17. Timing of multiple hydrothermal events in the iron oxide-copper-gold deposits of the Southern Copper Belt, Carajás Province, Brazil

    Science.gov (United States)

    Moreto, Carolina P. N.; Monteiro, Lena V. S.; Xavier, Roberto P.; Creaser, Robert A.; DuFrane, S. Andrew; Melo, Gustavo H. C.; Delinardo da Silva, Marco A.; Tassinari, Colombo C. G.; Sato, Kei

    2015-06-01

    The Southern Copper Belt, Carajás Province, Brazil, hosts several iron oxide-copper-gold (IOCG) deposits, including Sossego, Cristalino, Alvo 118, Bacuri, Bacaba, Castanha, and Visconde. Mapping and U-Pb sensitive high-resolution ion microprobe (SHRIMP) IIe zircon geochronology allowed the characterization of the host rocks, situated within regional WNW-ESE shear zones. They encompass Mesoarchean (3.08-2.85 Ga) TTG orthogneiss, granites, and remains of greenstone belts, Neoarchean (ca. 2.74 Ga) granite, shallow-emplaced porphyries, and granophyric granite coeval with gabbro, and Paleoproterozoic (1.88 Ga) porphyry dykes. Extensive hydrothermal zones include albite-scapolite, biotite-scapolite-tourmaline-magnetite alteration, and proximal potassium feldspar, chlorite-epidote and chalcopyrite formation. U-Pb laser ablation multicollector inductively coupled mass spectrometry (LA-MC-ICP-MS) analysis of ore-related monazite and Re-Os NTIMS analysis of molybdenite suggest multiple Neoarchean (2.76 and 2.72-2.68 Ga) and Paleoproterozoic (2.06 Ga) hydrothermal events at the Bacaba and Bacuri deposits. These results, combined with available geochronological data from the literature, indicate recurrence of hydrothermal systems in the Southern Copper Belt, including 1.90-1.88-Ga ore formation in the Sossego-Curral ore bodies and the Alvo 118 deposit. Although early hydrothermal evolution at 2.76 Ga points to fluid migration coeval with the Carajás Basin formation, the main episode of IOCG genesis (2.72-2.68 Ga) is related to basin inversion coupled with Neoarchean (ca. 2.7 Ga) felsic magmatism. The data suggest that the IOCG deposits in the Southern Copper Belt and those in the Northern Copper Belt (2.57-Ga Salobo and Igarapé Bahia-Alemão deposits) do not share a common metallogenic evolution. Therefore, the association of all IOCG deposits of the Carajás Province with a single extensive hydrothermal system is precluded.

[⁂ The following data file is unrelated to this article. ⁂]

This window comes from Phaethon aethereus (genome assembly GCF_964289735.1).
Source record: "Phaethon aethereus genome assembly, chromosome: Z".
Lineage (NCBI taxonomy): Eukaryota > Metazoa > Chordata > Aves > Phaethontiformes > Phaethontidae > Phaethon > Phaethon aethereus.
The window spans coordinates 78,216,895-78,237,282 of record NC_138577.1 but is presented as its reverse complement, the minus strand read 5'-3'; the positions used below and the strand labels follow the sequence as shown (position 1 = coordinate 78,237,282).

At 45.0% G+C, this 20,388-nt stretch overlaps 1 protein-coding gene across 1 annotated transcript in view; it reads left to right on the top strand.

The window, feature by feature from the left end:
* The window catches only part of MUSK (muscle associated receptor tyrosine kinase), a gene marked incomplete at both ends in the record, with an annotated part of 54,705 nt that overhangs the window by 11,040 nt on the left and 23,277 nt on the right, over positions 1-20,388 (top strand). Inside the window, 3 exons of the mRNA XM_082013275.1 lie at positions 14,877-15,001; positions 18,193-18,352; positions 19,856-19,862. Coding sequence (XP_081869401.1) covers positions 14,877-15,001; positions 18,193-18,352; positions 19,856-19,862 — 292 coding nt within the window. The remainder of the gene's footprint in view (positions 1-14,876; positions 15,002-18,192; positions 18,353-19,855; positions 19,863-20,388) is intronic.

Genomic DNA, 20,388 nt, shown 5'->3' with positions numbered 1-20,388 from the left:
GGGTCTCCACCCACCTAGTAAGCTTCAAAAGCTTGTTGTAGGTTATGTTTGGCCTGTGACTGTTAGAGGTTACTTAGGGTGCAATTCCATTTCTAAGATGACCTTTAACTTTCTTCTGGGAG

18. Trace elements in magnetite from massive iron oxide-apatite deposits indicate a combined formation by igneous and magmatic-hydrothermal processes

    Science.gov (United States)

    Knipping, Jaayke L.; Bilenker, Laura D.; Simon, Adam C.; Reich, Martin; Barra, Fernando; Deditius, Artur P.; Wälle, Markus; Heinrich, Christoph A.; Holtz, François; Munizaga, Rodrigo

    2015-12-01

    Iron oxide-apatite (IOA) deposits are an important source of iron and other elements (e.g., REE, P, U, Ag and Co) vital to modern society. However, their formation, including the namesake Kiruna-type IOA deposit (Sweden), remains controversial. Working hypotheses include a purely magmatic origin involving separation of an Fe-, P-rich, volatile-rich oxide melt from a Si-rich silicate melt, and precipitation of magnetite from an aqueous ore fluid, which is either of magmatic-hydrothermal or non-magmatic surface or metamorphic origin. In this study, we focus on the geochemistry of magnetite from the Cretaceous Kiruna-type Los Colorados IOA deposit (∼350 Mt Fe) located in the northern Chilean Iron Belt. Los Colorados has experienced minimal hydrothermal alteration that commonly obscures primary features in IOA deposits. Laser ablation-inductively coupled plasma-mass spectroscopy (LA-ICP-MS) transects and electron probe micro-analyzer (EPMA) wavelength-dispersive X-ray (WDX) spectrometry mapping demonstrate distinct chemical zoning in magnetite grains, wherein cores are enriched in Ti, Al, Mn and Mg. The concentrations of these trace elements in magnetite cores are consistent with igneous magnetite crystallized from a silicate melt, whereas magnetite rims show a pronounced depletion in these elements, consistent with magnetite grown from an Fe-rich magmatic-hydrothermal aqueous fluid. Further, magnetite grains contain polycrystalline inclusions that re-homogenize at magmatic temperatures (>850 °C). Smaller inclusions (500 ppm) concentrations.

  19. Cavitation simulation on marine propellers

    DEFF Research Database (Denmark)

    Shin, Keun Woo